We calibrate our FAS distributions (pie-charts) from two experimental sources (Dikranian et al., 2008; Wang et al., 2011). We believe that the distributions from Dikranian et al. (2008) are more relevant since they damage the cingulum—recognized as fundamental to memory association—instead of the optic nerve. In addition to a TBI protocol better linked physiologically to memory impairments, they provided a distribution plot for the diameters of the spheroids, which allowed us to generate FAS in a much more direct way. See the Supplementary Materials for more details.
Our second associative-memory task was in a more abstract setup, with memories being random and uncorrelated. Previous studies investigated injuries in this kind of network, but in a binary way, i.e., when neurons are either fully injured or fully functional. Binary setups, however, cannot capture the types of frequency-dependent errors demonstrated in current FAS research (Maia and Kutz, 2014b). As a consequence, they cannot handle the nuanced types of deficits observed in TBI and neurodegenerative diseases, and clinicians would likely underestimate p from the R scores of their patients using the decay coefficient B derived from these sources. It is unlikely that estimates obtained from binary injury protocols—where the error produced by a single cell is always maximal—could be applicable to concussions (milder and more common forms of TBI) or early dementia, where successful diagnostics are most needed. In fact, in all seven of our derived FAS pie-charts, injured neurons in blocking regime are <50%, whereas a significant percentage of impaired neurons retain some activity level (reflection, filtering). Distinguishing FAS distributions for different stages of neurodegenerative diseases is especially important in the context of diagnostics, where the focus lies on detecting early signs of a progressing condition.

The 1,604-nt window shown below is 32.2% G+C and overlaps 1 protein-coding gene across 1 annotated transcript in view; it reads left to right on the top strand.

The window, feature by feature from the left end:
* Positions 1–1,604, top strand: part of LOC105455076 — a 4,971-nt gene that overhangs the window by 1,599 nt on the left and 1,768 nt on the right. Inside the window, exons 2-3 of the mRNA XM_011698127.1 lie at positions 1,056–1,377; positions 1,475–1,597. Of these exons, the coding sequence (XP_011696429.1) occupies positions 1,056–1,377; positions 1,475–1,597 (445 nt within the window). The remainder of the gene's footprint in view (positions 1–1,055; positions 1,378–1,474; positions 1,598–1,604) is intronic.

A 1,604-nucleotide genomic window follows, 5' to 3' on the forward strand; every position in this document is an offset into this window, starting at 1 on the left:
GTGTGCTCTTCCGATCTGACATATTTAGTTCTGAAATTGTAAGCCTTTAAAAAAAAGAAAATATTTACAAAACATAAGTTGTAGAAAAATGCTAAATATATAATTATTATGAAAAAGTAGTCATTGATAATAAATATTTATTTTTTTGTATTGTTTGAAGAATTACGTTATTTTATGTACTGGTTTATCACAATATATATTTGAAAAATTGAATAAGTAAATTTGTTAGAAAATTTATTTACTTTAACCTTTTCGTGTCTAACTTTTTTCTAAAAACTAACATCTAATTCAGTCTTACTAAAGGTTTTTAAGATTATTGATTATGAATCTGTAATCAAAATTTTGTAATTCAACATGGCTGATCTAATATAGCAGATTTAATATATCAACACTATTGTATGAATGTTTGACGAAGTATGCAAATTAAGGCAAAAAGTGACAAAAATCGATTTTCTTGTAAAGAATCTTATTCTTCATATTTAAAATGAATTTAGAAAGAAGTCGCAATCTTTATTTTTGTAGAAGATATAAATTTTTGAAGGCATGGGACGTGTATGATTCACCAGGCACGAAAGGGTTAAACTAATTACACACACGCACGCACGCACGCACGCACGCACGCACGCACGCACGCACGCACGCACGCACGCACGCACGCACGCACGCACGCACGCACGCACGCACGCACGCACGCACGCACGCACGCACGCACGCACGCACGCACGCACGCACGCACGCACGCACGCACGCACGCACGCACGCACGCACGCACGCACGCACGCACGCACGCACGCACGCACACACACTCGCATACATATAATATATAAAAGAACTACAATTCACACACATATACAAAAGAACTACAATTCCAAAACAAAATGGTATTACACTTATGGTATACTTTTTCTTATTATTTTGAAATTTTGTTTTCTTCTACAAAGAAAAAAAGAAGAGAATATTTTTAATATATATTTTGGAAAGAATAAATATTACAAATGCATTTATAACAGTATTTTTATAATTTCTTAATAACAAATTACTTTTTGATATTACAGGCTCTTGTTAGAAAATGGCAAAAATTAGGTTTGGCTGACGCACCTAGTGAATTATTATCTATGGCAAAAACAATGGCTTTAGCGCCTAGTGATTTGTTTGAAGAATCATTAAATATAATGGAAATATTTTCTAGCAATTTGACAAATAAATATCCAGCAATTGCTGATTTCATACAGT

Focal Axonal Swellings (FAS) are a hallmark feature of TBI and neurodegenerative diseases such as Alzheimer's, Parkinson's and Multiple Sclerosis. Our study characterizes a neural network's ability to handle noise and perform recognition tasks at different levels of injury. Our model reproduces symptoms commonly observed in patients suffering from brain disorders (Knutson, 2012) arising from the above discussed causes. In the face-recognition task, the injured network loses accuracy in recalling facial images and confuses faces with similar features. From a Hopfield network viewpoint, less accuracy means that fixed points encoding memories loose their stability. At higher injury levels, the network's dynamic is driven away from the correct face encoding, settling closer to a fixed point associated with another facial pattern. Instability of the fixed points and emergence of wrong attractors results from a large percentage of neurons manifesting FAS, leading ultimately to confusion between previously stored images. Performance decline was formalized through estimating deterioration rates. for the recognition score. We tested the influence of different distributions of FAS mechanisms on deterioration rates for a set of random, uncorrelated memories. Our results show a significant discrepancy between our proposed multi-mechanism FAS model and compared to the previously studied binary lesion models.